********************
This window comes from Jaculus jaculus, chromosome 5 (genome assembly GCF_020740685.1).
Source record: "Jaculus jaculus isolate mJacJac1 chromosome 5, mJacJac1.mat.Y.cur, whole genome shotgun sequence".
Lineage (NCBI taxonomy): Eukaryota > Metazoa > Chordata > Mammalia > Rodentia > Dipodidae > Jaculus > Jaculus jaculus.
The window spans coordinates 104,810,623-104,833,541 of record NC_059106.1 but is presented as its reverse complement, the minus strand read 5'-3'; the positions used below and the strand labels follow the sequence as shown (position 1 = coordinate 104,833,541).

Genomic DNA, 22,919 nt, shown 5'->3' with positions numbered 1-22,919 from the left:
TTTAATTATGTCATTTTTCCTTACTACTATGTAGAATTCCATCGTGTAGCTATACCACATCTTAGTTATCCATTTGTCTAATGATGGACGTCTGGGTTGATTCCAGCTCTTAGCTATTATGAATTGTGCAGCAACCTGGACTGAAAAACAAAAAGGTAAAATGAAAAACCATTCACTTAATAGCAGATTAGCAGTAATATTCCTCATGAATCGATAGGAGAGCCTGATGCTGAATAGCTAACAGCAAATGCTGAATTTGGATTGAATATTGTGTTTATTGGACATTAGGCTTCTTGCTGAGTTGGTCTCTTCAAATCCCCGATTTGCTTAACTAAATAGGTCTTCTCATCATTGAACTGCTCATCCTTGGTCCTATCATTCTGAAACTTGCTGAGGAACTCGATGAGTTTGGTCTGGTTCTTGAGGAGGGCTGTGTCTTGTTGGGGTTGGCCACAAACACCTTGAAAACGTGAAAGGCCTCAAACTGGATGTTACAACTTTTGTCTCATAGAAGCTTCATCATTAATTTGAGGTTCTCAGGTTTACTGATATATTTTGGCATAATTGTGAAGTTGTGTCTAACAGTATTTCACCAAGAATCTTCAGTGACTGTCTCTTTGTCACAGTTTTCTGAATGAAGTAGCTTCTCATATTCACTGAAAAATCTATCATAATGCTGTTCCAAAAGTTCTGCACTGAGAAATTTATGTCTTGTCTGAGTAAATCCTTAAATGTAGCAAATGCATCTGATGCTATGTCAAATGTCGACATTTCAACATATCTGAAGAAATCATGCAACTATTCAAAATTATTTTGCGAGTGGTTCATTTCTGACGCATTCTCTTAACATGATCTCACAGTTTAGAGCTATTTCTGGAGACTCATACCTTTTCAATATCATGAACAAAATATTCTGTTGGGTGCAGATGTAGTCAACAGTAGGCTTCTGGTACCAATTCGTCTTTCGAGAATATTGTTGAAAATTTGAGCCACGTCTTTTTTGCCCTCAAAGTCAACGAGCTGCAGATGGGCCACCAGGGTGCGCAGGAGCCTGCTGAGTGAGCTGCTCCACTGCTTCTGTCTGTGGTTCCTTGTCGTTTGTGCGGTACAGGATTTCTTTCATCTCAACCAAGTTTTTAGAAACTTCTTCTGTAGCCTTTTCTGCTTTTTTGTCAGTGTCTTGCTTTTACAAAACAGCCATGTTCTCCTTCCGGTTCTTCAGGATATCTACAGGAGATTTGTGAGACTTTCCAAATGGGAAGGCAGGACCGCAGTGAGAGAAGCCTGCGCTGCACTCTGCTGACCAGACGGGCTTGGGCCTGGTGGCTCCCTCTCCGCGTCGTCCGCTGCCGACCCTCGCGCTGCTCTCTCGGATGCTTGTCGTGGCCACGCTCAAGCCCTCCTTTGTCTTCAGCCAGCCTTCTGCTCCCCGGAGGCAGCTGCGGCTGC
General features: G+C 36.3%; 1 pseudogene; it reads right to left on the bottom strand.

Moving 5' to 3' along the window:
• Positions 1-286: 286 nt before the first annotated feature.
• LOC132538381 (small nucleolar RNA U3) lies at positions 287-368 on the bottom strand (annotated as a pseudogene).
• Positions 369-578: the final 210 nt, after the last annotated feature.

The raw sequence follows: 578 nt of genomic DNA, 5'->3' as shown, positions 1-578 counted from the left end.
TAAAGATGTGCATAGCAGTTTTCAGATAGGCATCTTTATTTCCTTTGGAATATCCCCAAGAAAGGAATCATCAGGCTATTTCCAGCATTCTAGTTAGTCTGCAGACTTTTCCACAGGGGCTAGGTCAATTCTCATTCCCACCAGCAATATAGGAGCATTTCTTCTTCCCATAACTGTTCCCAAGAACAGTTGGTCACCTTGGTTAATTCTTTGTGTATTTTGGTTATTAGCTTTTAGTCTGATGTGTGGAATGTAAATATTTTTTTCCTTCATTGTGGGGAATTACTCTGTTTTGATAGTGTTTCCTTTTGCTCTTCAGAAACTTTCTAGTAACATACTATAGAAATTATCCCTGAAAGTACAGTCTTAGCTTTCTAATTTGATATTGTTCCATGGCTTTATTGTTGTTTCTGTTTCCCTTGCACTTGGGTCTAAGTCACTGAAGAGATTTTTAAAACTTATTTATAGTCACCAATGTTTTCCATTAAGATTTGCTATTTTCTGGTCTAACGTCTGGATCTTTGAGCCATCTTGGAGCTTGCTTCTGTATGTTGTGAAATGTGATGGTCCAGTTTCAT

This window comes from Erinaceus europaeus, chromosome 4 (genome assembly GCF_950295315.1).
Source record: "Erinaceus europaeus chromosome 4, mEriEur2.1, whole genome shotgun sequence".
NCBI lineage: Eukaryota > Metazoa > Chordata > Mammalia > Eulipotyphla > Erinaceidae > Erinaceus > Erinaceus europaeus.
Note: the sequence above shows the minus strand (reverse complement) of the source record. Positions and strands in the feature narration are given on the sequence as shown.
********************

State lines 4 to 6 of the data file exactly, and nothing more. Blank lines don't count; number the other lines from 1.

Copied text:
The window spans coordinates 104,810,623-104,833,541 of record NC_059106.1 but is presented as its reverse complement, the minus strand read 5'-3'; the positions used below and the strand labels follow the sequence as shown (position 1 = coordinate 104,833,541).

Genomic DNA, 22,919 nt, shown 5'->3' with positions numbered 1-22,919 from the left:
TTTAATTATGTCATTTTTCCTTACTACTATGTAGAATTCCATCGTGTAGCTATACCACATCTTAGTTATCCATTTGTCTAATGATGGACGTCTGGGTTGATTCCAGCTCTTAGCTATTATGAATTGTGCAGCAACCTGGACTGAAAAACAAAAAGGTAAAATGAAAAACCATTCACTTAATAGCAGATTAGCAGTAATATTCCTCATGAATCGATAGGAGAGCCTGATGCTGAATAGCTAACAGCAAATGCTGAATTTGGATTGAATATTGTGTTTATTGGACATTAGGCTTCTTGCTGAGTTGGTCTCTTCAAATCCCCGATTTGCTTAACTAAATAGGTCTTCTCATCATTGAACTGCTCATCCTTGGTCCTATCATTCTGAAACTTGCTGAGGAACTCGATGAGTTTGGTCTGGTTCTTGAGGAGGGCTGTGTCTTGTTGGGGTTGGCCACAAACACCTTGAAAACGTGAAAGGCCTCAAACTGGATGTTACAACTTTTGTCTCATAGAAGCTTCATCATTAATTTGAGGTTCTCAGGTTTACTGATATATTTTGGCATAATTGTGAAGTTGTGTCTAACAGTATTTCACCAAGAATCTTCAGTGACTGTCTCTTTGTCACAGTTTTCTGAATGAAGTAGCTTCTCATATTCACTGAAAAATCTATCATAATGCTGTTCCAAAAGTTCTGCACTGAGAAATTTATGTCTTGTCTGAGTAAATCCTTAAATGTAGCAAATGCATCTGATGCTATGTCAAATGTCGACATTTCAACATATCTGAAGAAATCATGCAACTATTCAAAATTATTTTGCGAGTGGTTCATTTCTGACGCATTCTCTTAACATGATCTCACAGTTTAGAGCTATTTCTGGAGACTCATACCTTTTCAATATCATGAACAAAATATTCTGTTGGGTGCAGATGTAGTCAACAGTAGGCTTCTGGTACCAATTCGTCTTTCGAGAATATTGTTGAAAATTTGAGCCACGTCTTTTTTGCCCTCAAAGTCAACGAGCTGCAGATGGGCCACCAGGGTGCGCAGGAGCCTGCTGAGTGAGCTGCTCCACTGCTTCTGTCTGTGGTTCCTTGTCGTTTGTGCGGTACAGGATTTCTTTCATCTCAACCAAGTTTTTAGAAACTTCTTCTGTAGCCTTTTCTGCTTTTTTGTCAGTGTCTTGCTTTTACAAAACAGCCATGTTCTCCTTCCGGTTCTTCAGGATATCTACAGGAGATTTGTGAGACTTTCCAAATGGGAAGGCAGGACCGCAGTGAGAGAAGCCTGCGCTGCACTCTGCTGACCAGACGGGCTTGGGCCTGGTGGCTCCCTCTCCGCGTCGTCCGCTGCCGACCCTCGCGCTGCTCTCTCGGATGCTTGTCGTGGCCACGCTCAAGCCCTCCTTTGTCTTCAGCCAGCCTTCTGCTCCCCGGAGGCAGCTGCGGCTGC